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Chubb CEO calls for public-private pandemic risk partnership

Evan G. Greenberg

Evan G. Greenberg, chairman and CEO of Chubb Ltd., on Thursday renewed calls on Capitol Hill for a public-private partnership for pandemic risk, saying such a program would lessen the financial blow of a future pandemic.

Mr. Greenberg’s comments came as he testified at a hearing of the U.S. Senate Banking Committee’s Subcommittee on Securities, Insurance and Investment to examine frameworks to address future pandemic risk.

Combining the insurance industry’s risk insight with the government’s balance sheet capability to take on “pandemic tail risk” would provide an “affordable, efficient liquidity backstop for small businesses and a market-based program for larger businesses,” Mr. Greenberg said.

However, Robert Hartwig, clinical associate professor and director of the Risk and Uncertainty Management Center at the University of South Carolina in Columbia questioned whether such a program was needed.

“Bearing in mind all of the pandemic insurance frameworks under consideration were developed during the very early months of the pandemic, it is worth considering their prospective utility given the benefit of hindsight and nearly 18 months experience managing the pandemic,” Mr. Hartwig said in his testimony.

Government relief via fiscal and monetary stimulus succeeded in delivering “very substantial assistance to consumers, businesses and entire industries,” Mr. Hartwig said. Whether any of the proposed programs would lead to a “discernibly superior outcome” for businesses or the economy overall is not clear, he said.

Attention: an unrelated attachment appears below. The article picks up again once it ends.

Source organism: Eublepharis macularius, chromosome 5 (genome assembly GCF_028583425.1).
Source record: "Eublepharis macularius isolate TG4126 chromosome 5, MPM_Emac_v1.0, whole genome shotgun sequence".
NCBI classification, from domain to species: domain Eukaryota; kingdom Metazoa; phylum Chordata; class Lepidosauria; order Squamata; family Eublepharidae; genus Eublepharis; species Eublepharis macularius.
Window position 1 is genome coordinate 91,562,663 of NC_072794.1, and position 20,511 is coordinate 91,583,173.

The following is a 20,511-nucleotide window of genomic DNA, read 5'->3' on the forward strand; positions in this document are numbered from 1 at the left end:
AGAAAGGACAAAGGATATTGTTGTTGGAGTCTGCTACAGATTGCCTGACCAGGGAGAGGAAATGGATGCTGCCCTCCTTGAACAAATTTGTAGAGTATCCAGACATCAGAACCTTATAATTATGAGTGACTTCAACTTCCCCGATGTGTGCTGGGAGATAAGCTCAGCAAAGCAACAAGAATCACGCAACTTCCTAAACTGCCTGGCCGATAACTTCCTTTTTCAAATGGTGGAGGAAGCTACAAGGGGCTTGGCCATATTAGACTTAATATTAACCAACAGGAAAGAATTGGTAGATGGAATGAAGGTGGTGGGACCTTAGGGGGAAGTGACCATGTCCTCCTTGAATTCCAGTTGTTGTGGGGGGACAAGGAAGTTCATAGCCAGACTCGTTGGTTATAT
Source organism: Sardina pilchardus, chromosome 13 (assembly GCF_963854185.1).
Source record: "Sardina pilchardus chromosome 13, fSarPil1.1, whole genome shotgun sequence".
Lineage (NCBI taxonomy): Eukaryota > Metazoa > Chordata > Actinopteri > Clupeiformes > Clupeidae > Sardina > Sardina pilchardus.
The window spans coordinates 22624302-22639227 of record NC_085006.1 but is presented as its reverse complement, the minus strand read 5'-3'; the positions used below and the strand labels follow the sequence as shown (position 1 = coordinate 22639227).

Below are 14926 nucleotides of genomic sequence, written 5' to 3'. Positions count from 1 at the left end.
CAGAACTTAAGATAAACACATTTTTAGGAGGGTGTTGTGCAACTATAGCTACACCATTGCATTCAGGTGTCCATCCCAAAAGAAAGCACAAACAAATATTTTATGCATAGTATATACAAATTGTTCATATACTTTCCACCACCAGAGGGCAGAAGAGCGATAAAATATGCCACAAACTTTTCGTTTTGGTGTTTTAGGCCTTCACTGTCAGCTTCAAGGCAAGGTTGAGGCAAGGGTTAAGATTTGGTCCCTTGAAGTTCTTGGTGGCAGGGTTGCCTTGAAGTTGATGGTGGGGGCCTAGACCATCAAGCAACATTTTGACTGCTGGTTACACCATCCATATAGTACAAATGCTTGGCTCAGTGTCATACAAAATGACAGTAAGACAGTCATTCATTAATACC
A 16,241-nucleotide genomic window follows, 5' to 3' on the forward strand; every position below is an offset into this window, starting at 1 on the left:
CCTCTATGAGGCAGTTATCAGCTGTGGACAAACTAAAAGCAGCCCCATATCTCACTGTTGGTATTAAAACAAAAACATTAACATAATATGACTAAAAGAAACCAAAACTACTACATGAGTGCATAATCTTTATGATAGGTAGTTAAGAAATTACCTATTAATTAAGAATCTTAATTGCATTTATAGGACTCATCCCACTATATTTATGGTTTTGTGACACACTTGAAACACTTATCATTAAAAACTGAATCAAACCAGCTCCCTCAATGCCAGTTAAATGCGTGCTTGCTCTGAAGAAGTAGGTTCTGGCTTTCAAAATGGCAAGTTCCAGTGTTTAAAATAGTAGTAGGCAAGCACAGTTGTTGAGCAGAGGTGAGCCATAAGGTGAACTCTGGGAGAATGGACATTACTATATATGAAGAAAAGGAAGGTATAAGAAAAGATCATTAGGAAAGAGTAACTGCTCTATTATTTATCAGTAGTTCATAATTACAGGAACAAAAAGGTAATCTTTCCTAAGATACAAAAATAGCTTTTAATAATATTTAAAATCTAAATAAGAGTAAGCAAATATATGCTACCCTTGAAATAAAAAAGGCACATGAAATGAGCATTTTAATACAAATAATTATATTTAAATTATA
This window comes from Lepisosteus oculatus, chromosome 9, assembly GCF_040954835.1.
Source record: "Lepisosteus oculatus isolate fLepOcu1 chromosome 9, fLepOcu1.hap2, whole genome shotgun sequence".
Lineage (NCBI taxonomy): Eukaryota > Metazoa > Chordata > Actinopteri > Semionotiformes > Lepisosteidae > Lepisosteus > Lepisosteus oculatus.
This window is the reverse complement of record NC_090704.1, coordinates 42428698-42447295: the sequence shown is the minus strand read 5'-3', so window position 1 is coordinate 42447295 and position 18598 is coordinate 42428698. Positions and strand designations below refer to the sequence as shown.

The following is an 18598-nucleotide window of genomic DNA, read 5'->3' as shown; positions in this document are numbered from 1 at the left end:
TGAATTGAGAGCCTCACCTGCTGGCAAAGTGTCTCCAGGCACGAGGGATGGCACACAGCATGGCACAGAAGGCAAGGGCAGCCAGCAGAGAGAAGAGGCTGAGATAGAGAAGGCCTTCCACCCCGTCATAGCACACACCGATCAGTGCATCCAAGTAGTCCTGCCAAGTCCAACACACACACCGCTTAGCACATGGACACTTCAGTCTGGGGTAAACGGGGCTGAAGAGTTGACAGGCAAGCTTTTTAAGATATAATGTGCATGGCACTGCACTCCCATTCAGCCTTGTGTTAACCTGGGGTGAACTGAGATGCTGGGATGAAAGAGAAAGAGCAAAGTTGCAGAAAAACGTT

Robert Gordon, senior vice president, policy research and international, at the American Property Casualty Insurance Association, an insurance industry trade group, agreed.

“While the U.S. has been devastated by the ongoing pandemic, our country has also been able to economically recover much faster than many other regions around the world,” Mr. Gordon said in his virtual testimony.

But lawmakers questioned whether Congress should be doing nothing but waiting for the next pandemic to strike. The government response to the pandemic in the form of fiscal and monetary stimulus was done “on the fly,” said Sen. Robert Menendez, (D-New Jersey) who chaired the hearing.

“I’m not sure it wouldn’t have been more efficient if we had prepared for the possibility and thought about what that might mean,” Sen. Menendez said.

Most small businesses were unable to obtain pandemic relief through their insurance policies, Sen. Menendez said. Of 8 million businesses with commercial insurance policies that included business interruption coverage, 83% had an exclusion for virus or pandemic claims, according to National Association of Insurance Commissioners data.

Others testifying said a risk-sharing mechanism for pandemics was critical.

Parts of pandemic risk are insurable but not without significant government support, said Martin South, president, United States and Canada division of Marsh LLC, in virtual testimony during the hearing.

“Property and liability insurance policies are severely limited in their ability to respond to pandemic-related losses,” Mr. South said.

“The magnitude of global economic losses, the difficulty in predicting what actions governments will take to contain infectious disease and the potential for rapid changes in consumer demand make pandemic risk impossible for insurers and reinsurers to assume without government backing,” Mr. South said.